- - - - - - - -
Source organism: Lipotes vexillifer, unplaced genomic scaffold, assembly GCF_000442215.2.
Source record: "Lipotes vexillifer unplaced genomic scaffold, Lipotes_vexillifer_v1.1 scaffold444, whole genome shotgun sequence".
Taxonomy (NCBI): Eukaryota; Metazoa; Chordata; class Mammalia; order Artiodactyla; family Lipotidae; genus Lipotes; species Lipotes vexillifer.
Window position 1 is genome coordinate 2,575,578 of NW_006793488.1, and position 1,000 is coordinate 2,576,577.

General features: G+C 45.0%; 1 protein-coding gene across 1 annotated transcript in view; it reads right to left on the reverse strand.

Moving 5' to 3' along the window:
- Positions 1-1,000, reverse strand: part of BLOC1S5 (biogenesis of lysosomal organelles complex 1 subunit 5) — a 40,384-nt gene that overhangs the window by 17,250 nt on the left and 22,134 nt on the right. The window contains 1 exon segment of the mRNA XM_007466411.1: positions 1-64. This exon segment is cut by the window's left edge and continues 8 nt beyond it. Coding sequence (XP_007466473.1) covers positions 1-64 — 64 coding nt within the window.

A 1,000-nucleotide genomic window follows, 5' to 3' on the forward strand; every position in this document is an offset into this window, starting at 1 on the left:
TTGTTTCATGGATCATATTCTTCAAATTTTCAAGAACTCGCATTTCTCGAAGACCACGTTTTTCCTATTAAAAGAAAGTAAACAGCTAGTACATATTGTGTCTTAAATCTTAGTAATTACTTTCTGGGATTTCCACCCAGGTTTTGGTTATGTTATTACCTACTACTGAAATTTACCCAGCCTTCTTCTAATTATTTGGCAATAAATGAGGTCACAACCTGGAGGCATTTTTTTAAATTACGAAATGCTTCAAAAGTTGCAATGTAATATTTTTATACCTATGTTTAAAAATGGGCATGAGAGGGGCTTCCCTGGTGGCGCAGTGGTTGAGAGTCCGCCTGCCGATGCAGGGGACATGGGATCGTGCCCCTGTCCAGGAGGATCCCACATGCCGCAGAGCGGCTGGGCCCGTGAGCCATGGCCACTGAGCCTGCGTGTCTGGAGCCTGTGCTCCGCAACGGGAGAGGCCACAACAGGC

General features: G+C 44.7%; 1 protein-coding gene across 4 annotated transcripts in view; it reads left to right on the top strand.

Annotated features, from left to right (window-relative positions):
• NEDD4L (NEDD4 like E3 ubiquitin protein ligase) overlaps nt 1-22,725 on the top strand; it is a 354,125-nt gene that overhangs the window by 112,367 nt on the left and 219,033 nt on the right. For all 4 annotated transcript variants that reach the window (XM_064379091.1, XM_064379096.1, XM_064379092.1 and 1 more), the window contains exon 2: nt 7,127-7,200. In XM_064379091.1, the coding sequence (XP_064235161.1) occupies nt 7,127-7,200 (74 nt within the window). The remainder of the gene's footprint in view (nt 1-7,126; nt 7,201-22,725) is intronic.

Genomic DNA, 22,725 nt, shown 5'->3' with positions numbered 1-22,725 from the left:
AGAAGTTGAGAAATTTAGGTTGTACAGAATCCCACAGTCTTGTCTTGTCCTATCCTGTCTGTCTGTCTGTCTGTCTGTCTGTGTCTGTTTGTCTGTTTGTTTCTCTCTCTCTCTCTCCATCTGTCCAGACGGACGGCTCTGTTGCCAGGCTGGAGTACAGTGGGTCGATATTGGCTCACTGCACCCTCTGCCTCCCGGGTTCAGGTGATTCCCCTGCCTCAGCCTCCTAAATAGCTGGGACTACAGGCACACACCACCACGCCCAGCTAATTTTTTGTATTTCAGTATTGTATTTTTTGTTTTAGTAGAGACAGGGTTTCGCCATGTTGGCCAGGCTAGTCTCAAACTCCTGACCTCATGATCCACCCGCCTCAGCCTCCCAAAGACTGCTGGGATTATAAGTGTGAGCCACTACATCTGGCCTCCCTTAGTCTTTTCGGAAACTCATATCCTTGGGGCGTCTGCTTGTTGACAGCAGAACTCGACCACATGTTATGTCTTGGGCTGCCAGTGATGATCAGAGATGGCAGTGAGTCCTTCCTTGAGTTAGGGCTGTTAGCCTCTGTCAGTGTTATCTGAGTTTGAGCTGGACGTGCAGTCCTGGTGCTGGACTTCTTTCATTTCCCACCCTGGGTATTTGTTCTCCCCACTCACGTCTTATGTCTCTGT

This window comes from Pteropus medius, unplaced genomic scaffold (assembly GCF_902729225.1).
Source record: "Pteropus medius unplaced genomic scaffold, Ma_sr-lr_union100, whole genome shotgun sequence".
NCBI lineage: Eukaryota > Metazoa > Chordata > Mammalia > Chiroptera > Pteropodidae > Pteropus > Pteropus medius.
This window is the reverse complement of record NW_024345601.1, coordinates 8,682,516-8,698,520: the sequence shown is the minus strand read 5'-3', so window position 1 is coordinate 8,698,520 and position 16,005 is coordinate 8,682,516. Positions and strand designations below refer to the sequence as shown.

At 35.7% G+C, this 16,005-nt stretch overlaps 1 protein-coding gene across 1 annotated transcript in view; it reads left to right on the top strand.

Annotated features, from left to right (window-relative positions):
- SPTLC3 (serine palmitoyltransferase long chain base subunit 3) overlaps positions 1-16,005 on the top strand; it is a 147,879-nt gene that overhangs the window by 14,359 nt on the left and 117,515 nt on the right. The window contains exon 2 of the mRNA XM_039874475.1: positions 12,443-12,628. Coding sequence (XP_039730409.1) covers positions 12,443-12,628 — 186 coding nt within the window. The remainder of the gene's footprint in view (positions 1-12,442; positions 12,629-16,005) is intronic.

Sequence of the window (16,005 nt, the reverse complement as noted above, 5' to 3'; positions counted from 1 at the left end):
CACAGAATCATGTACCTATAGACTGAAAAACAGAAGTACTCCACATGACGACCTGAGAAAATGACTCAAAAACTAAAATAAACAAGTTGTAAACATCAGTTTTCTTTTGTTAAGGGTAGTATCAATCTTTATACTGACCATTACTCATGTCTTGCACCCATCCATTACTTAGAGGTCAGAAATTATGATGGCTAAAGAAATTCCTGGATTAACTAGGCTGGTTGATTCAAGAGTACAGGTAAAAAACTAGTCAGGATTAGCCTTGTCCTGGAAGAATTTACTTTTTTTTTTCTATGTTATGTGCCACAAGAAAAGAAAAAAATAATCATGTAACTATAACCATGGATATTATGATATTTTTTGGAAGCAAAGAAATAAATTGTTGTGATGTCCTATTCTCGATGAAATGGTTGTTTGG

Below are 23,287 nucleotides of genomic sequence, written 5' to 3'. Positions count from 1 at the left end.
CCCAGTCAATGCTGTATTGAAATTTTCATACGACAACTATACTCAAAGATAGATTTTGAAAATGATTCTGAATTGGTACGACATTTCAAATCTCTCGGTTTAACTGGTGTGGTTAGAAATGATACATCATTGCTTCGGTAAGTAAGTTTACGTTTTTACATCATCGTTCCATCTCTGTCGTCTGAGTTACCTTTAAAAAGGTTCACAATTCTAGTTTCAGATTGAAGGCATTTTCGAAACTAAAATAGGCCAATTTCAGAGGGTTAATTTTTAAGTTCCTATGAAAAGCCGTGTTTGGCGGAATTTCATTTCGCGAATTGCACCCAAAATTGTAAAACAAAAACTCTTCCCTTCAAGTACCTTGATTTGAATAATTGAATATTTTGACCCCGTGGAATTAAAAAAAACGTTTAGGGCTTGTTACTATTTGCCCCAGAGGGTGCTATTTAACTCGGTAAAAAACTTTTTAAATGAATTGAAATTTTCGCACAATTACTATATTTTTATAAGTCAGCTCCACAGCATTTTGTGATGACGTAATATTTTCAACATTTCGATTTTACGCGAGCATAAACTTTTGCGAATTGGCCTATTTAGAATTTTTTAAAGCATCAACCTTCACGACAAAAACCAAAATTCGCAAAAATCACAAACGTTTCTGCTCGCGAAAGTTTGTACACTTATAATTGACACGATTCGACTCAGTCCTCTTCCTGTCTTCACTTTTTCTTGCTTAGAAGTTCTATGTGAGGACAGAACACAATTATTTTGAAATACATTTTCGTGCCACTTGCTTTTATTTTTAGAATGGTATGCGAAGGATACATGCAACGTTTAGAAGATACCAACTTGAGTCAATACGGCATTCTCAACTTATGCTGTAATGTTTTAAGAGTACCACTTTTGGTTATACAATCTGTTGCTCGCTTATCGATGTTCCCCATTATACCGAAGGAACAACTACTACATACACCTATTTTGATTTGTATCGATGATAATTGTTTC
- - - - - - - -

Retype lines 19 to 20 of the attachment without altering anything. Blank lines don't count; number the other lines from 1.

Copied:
At 35.7% G+C, this 16,005-nt stretch overlaps 1 protein-coding gene across 1 annotated transcript in view; it reads left to right on the top strand.

Annotated features, from left to right (window-relative positions):